My two cents on P@SHA ProWomen list

Written by Fatima Rizwan ·  2 min read >

Manels, all-male panels, are not a new issue in Pakistan, or the world. Women have been sharing their concerns over lack of diversity in the events, conferences or workshops for a long time but just recently things have started to pick pace.

It all started when influential women in Pakistan started calling out event organizers for the lack of diversity. One usual response received from the organizers was lack of information or a platform to identify women who are in tech, have leadership positions and are willing to speak at events as well.

P@SHA, Pakistan Software House Association, realized this problem and attempted to solve this with their recently launched ProWomen initiative. If you are unfamiliar with the initiative, it is a crowdsourced database of professional women in key sectors of Pakistan. It was designed and launched to help event organizers in gaining access to women to participate as speakers, trainers or mentors at their events.

There is no doubt that the list is a great start and is certainly a step in the right direction. A central database of professional women, without any shred of doubt, will help in providing more exposure to talented female leaders across the country. However, since the list was prepared and presented by ‘Pakistan Software Houses Association’, I expected them to do better.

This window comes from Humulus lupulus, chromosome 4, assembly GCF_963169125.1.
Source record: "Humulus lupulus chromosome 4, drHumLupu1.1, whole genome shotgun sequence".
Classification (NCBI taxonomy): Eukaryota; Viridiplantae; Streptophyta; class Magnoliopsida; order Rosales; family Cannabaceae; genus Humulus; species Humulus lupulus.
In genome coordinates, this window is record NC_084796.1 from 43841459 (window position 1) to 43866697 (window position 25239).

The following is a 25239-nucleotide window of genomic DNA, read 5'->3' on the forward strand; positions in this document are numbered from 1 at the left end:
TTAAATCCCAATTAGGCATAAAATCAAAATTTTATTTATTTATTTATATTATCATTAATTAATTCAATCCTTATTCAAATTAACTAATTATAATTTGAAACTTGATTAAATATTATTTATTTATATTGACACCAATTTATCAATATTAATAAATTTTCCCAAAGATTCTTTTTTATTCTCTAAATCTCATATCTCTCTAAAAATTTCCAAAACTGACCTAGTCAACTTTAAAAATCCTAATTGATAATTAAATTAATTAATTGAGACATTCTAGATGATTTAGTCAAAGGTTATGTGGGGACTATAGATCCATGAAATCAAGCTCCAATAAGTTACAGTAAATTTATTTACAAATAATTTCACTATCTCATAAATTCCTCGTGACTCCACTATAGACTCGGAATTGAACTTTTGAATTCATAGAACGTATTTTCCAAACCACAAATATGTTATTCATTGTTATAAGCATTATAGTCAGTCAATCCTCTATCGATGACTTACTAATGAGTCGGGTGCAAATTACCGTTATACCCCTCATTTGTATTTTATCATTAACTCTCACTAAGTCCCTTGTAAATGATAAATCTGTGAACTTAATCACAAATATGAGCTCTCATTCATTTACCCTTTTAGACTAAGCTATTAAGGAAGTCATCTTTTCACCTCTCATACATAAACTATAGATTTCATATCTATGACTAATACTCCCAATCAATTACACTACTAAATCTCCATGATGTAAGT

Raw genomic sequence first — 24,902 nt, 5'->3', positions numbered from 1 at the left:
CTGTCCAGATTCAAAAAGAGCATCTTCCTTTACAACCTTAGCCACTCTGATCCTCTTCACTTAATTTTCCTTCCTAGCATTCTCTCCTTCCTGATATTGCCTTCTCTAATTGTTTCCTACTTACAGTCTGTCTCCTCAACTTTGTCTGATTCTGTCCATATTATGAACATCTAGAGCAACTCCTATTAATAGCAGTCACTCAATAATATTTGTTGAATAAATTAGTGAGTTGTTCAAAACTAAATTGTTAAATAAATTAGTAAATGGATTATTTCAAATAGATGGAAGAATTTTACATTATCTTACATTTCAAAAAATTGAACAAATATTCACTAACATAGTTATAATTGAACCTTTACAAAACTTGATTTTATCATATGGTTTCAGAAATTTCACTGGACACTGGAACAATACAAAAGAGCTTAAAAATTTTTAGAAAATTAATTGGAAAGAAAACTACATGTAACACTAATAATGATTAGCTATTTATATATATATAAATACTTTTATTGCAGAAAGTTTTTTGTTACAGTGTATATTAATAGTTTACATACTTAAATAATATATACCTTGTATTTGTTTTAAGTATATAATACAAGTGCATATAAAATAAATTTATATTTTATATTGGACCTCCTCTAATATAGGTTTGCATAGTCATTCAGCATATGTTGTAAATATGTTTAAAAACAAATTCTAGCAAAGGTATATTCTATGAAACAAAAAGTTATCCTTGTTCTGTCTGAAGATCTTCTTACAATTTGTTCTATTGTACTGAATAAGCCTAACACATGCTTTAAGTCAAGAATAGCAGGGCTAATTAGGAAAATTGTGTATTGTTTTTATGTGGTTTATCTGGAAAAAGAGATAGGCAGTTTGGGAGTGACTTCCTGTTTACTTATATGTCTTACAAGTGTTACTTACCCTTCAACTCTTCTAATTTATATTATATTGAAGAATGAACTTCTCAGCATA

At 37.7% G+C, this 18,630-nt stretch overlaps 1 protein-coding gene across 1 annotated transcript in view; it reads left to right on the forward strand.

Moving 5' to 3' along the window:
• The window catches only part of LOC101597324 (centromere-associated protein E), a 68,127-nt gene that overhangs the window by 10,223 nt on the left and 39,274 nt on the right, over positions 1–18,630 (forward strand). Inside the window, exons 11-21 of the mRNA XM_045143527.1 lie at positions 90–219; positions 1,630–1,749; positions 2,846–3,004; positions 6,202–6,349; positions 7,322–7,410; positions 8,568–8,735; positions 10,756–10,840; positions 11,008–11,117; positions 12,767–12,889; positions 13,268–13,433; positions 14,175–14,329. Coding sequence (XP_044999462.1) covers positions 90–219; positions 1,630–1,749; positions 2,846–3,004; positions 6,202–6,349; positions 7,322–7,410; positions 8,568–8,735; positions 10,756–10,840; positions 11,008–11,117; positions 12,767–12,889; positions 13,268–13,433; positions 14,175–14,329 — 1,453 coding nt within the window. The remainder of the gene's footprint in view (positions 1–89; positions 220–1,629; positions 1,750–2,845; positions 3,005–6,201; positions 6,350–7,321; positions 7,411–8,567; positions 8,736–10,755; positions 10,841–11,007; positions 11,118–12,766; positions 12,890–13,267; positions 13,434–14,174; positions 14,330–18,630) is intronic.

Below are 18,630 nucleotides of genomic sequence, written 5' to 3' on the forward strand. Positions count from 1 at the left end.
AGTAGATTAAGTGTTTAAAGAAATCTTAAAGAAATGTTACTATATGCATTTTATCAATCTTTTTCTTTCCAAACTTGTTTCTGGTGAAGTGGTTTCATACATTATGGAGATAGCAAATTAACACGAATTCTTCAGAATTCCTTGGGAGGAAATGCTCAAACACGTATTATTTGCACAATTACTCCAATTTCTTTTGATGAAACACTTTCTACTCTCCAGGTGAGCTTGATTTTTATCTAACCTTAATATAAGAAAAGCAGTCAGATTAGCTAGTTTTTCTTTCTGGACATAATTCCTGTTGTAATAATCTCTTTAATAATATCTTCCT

Once again, I must stress that there is nothing wrong with the idea behind this initiative, it’s just the execution that warranted a bit more effort and dedication.

P@SHA is the flag bearer of technology in Pakistan and is the face of technological advancements going on all around the country. Keeping this reputation in view, I expected more than a simple link to Google Sheets, filled with names pasted from LinkedIn, to be at the crux of all their effort.

A simple tech-enabled platform, with much better accessibility and presentation, would have been miles better and wouldn’t have required heaps of efforts or human resources.

Take as an example. It’s a simple, easy to search platform which provides basic information about startups in Pakistan. It allows anyone to add a company and fill out contact details for easier access to its information. It’s a simple idea, with a simpler execution, yet it, surprisingly easily, trumps the hasty effort by P@SHA.

A better idea would have been to follow the simple example by and build a crowdsourced website where any willing woman professional could add her information, provide necessary contact information and details about her expertise and what are the topics she is interested in speaking about. It would have saved both P@SHA, and the organizers looking to bolster women presence at their events, a lot of time and effort which is currently required to both search through and update the Google Sheets document. The latter being a bigger issue because some of the information currently available at the ProWomen database is obsolete. Perhaps people are not updating their LinkedIn profiles as regularly as someone at P@SHA had imagined, hence the outdated information.

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This is how I visualize the ProWomen list

So the question that we are left with after all this discussion is not about whether or not it is a good effort by P@SHA. This initiative was much needed and P@SHA should be commended for taking a much-needed positive step towards the right direction. Will it help organizers in rectifying the long-lasting complaint about lack of female representation? Probably. But could it have been improved? Yes! Most definitely.

Written by Fatima Rizwan
I cover startups and entrepreneurs for TechJuice. Email: Profile